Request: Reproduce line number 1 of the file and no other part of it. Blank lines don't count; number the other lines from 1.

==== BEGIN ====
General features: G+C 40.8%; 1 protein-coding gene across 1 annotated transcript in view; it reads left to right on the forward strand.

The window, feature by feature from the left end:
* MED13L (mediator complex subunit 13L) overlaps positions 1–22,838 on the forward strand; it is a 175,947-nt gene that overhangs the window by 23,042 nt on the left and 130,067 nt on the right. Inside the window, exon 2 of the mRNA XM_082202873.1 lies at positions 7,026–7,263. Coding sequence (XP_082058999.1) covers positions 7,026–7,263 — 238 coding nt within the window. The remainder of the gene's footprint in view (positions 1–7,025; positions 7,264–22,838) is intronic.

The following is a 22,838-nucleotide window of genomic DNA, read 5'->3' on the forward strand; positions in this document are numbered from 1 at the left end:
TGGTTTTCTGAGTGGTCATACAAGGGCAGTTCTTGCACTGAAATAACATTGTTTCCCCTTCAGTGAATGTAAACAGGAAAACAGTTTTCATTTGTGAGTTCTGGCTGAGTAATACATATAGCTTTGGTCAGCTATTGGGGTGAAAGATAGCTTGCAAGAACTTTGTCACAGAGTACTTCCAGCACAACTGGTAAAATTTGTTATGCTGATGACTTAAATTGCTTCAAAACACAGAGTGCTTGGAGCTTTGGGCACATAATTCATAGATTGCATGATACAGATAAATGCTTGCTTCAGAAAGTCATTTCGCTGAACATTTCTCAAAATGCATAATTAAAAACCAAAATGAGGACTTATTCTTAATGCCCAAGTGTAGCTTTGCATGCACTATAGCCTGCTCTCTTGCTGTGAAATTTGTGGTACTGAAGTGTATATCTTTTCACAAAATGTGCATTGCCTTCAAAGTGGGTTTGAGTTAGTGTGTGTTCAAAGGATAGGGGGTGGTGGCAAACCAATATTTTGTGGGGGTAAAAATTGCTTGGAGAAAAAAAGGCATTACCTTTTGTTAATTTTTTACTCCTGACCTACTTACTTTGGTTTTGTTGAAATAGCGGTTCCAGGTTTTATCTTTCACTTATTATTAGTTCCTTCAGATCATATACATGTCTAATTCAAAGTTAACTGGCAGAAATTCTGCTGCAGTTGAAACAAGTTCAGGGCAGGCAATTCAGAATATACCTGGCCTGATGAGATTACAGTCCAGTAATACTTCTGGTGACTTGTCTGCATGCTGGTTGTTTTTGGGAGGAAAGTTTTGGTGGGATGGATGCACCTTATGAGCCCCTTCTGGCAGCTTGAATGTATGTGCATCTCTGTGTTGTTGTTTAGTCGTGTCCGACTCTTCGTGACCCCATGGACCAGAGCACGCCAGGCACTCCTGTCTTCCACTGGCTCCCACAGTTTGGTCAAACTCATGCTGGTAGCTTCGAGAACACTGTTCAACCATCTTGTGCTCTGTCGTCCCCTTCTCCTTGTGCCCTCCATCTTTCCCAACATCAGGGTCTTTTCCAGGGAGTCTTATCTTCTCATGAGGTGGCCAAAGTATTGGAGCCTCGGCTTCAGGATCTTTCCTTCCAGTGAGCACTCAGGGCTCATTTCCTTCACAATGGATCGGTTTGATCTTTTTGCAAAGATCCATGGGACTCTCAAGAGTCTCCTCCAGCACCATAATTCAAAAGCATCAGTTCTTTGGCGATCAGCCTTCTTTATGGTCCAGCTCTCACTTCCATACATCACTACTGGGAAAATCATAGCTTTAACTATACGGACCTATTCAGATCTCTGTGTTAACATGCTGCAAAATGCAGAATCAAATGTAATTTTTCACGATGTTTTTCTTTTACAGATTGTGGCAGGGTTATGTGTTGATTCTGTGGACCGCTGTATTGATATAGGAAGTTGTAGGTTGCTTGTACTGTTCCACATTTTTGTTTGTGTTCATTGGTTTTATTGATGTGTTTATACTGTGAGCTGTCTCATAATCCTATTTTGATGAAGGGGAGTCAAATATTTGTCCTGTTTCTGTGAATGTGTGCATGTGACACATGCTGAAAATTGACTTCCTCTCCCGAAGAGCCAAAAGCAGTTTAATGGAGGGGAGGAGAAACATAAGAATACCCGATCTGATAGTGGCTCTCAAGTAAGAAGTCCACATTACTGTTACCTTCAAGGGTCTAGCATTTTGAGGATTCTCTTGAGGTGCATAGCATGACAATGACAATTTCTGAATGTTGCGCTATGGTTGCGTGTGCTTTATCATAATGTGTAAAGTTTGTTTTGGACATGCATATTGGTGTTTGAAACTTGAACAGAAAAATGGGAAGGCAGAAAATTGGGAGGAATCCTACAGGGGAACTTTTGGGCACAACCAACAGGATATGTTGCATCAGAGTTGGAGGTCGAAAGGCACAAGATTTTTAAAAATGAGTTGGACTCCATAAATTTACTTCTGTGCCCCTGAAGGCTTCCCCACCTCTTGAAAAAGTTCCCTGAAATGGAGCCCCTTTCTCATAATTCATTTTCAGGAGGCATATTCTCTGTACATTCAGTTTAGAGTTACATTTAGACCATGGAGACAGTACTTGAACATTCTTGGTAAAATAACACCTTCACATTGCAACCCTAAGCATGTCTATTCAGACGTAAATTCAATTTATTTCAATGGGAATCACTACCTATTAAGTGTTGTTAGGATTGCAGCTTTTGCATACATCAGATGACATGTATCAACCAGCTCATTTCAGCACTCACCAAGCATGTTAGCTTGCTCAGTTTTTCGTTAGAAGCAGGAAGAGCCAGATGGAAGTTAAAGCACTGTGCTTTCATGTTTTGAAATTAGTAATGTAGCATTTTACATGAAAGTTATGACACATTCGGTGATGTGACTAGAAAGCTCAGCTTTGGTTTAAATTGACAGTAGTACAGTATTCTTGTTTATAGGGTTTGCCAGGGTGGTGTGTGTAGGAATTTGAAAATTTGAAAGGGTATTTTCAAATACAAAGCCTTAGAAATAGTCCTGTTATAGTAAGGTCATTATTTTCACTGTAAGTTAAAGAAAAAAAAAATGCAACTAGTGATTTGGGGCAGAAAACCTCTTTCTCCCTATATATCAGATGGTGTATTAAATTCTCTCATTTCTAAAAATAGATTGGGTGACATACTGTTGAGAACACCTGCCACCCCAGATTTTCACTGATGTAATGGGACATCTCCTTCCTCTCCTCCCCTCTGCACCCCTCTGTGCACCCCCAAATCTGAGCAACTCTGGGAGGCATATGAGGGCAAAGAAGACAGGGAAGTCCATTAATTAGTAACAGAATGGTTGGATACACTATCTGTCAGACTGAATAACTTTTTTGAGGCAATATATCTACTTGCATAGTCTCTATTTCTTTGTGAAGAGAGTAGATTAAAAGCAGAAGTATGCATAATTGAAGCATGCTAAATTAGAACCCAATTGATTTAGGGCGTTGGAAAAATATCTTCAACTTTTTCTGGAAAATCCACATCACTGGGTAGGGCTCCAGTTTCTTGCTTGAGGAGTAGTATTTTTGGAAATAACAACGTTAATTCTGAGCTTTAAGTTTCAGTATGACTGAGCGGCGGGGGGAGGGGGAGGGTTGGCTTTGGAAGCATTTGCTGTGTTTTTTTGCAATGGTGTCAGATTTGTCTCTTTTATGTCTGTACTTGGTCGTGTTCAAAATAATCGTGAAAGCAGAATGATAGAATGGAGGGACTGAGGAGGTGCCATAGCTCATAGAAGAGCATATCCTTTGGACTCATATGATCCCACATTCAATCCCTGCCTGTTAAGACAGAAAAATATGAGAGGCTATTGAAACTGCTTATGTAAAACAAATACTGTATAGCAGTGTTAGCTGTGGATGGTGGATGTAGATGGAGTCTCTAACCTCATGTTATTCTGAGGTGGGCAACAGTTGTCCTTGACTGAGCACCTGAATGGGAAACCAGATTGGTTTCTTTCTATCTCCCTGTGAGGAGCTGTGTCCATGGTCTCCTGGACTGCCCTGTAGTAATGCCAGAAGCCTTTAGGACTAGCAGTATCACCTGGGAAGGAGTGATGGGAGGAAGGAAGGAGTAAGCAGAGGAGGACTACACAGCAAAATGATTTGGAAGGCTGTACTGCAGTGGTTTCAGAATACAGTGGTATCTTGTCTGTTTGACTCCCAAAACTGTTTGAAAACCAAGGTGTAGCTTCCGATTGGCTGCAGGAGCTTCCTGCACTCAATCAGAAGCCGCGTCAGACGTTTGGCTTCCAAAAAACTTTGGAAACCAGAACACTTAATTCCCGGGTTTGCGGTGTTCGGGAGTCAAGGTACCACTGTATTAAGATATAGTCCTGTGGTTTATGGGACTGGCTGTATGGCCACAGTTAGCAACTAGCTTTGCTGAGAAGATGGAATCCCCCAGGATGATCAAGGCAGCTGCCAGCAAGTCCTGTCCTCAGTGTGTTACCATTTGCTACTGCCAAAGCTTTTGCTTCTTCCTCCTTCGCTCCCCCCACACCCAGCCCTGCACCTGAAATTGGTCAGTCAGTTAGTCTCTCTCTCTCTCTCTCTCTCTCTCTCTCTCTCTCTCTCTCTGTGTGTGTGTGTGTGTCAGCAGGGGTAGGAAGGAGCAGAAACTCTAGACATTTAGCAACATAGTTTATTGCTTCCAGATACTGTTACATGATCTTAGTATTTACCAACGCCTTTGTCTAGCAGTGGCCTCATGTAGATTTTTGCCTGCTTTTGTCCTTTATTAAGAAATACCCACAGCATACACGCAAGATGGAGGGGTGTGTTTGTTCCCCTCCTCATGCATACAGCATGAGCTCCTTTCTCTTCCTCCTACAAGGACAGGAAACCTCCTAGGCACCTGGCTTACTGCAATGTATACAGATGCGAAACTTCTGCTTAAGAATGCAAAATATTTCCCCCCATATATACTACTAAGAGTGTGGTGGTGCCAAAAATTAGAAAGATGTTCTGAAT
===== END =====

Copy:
General features: G+C 40.8%; 1 protein-coding gene across 1 annotated transcript in view; it reads left to right on the forward strand.